To Oil or Not To Oil: The Care and Feeding of Your Wood Clarinet
By: Malinda Repair Shop MGR
There are many opinions out there on whether or not that oiling your clarinet is actually good for your clarinet. There are many myths out there to confuse the player on what to do. Some beliefs include: oiling ruins the pads, the environment itself provides enough humidity to keep the instrument hydrated, and that the clarinet is oiled during the manufacturing process and that is enough for the lifetime of the instrument. This technician firmly believes that oiling a wood clarinet is not only healthy for your clarinet, but it should be done on a regular basis.
Why is oiling your clarinet important? The wood that your clarinet is made from produces its own oil when it was part of a tree. When we cut the wood out of the tree to make the instrument, we are removing its natural source of oil. As a musical instrument, a well oiled clarinet is flexible when warm air is blown into it (helps to prevent cracks). The oil also acts as tiny plugs in the pores of the wood, preventing leaks through the body.
Let’s debunk some of these myths.
- Oiling the clarinet ruins the pads,
- If too much oil is used at once, it can migrate to the pads.
- When the oil reaches the pads, it will discolor them due to the black/brown dye that is used to color the body of the instrument.
- The discoloration does not harm the health of the pad. It just looks unsightly.
- When the pad soaks up too much oil, it will become soggy and unstable.
- Solution: Use oil sparingly. Proper usage will be discussed later on.
- The environment has enough humidity to keep the instrument hydrated.
- This statement is true if you live in a high humidity area like Hawaii or Galveston, TX.
- The desert environment that we Arizonians enjoy has an average humidity level of 20%, which is really nothing.
- Important note: During our monsoon season, so much humidity can be dumped on us all at once. This dumping will cause your clarinet to swell up overnight. This swelling also causes keys to bind up. If this happens to you, let your clarinet sit for a few days to dry out. Please do not let any repair technician shave your keys. Once our humidity level goes back down and your clarinet shrinks back into its original shape, your keys will be too loose.
- Solution: Both oil and humidity are important and can work together to keep your clarinet healthy.
- The manufacturer oils the clarinet during its construction and it is enough for its lifetime.
- Yes, the manufacturer does oil the clarinet before they ship it out to the stores.
- Over time, oil can evaporate. Surface oil is also removed during the swabbing process.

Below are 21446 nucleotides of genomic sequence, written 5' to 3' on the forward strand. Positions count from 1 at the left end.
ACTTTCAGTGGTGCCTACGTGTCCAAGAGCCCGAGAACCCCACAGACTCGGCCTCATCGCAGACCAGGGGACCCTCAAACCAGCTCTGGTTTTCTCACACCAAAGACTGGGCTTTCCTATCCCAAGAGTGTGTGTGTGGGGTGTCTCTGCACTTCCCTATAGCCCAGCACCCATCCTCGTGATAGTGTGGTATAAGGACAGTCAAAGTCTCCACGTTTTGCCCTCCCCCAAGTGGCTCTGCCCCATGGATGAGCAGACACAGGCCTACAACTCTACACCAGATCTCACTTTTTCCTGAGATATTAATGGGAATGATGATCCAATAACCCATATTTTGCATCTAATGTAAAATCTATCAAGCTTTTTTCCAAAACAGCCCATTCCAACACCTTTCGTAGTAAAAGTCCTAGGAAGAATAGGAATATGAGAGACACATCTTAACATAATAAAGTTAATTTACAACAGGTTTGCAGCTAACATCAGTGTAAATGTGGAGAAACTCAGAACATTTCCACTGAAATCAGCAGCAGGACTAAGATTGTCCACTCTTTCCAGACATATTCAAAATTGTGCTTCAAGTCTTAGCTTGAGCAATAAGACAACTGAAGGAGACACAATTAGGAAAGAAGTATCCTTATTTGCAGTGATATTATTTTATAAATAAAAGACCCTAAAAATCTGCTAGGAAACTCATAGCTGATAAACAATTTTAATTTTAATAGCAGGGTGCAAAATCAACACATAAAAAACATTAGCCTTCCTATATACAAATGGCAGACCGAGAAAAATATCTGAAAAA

- Now and then, the oil needs to be replaced.
If you have decided that oiling your clarinet is good for you and your clarinet, you may be asking yourself how to go about doing this. First, let us see what your clarinet is telling you. If you look down the bore (the inside of your clarinet), a healthy clarinet will have a shiny, almost wet looking appearance. If it looks like this, no need to oil your clarinet. If the bore looks dull, it’s thirsty and can use a coat of oil.
There are several types of bore oil out there. Regular bore oil is available at your local music dealer. I find that this oil can be a bit too thin and will run all over the place. It also has a high evaporation rate and won’t completely hydrate the instrument. Thicker oil is recommended. Key oil is designed to not evaporate and makes a good substitute.
Both bore oil and key oil are petroleum based. If you prefer to go organic, this product is available online. If you want to make your own, here is the recipe:
- 6 parts vegetable oil
- 1 part olive oil
- 1/10th of 1% Vitamin E oil
Once the organic oil is mixed, it needs to be kept cold in your refrigerator. When you are ready to apply it in the clarinet, warm it up in the microwave to thin it out. The temperature should be the same as baby formula (a little dab on the inside of your wrist without burning). The organic mixture will stay good for about 3 months before it turns rancid. Once that happens, throw it away and start fresh.
Application for any bore oil: less is more. Apply a little at a time until there is no more dullness in the bore. Several applications may need to be done. Oversoaking your applicator will cause the oil to go where it shouldn’t. A regular clarinet swab will work fine as the applicator. Swabs specifically designed for bore oil are also available at your music store.
To keep your clarinet properly hydrated, sometimes oiling is not enough. This is where a humidifier comes in. It’s a small green hose that fits inside the bore of your clarinet. You can also make your own out of a small container (like a pill bottle) and a sponge. Drill small holes in the small container for moisture to come out of (drill bit #42 is a good size). For both types of humidifier, distilled water is preferred for the sponge. This will prevent scaling. Do not oversoak the sponge as this could lead to mold in the case.
A properly hydrated wood clarinet will last a very long time. A dried out clarinet will crack, tenons will shrink, and tone holes will become warped. For the long life of your clarinet, a little maintenance will go a long way.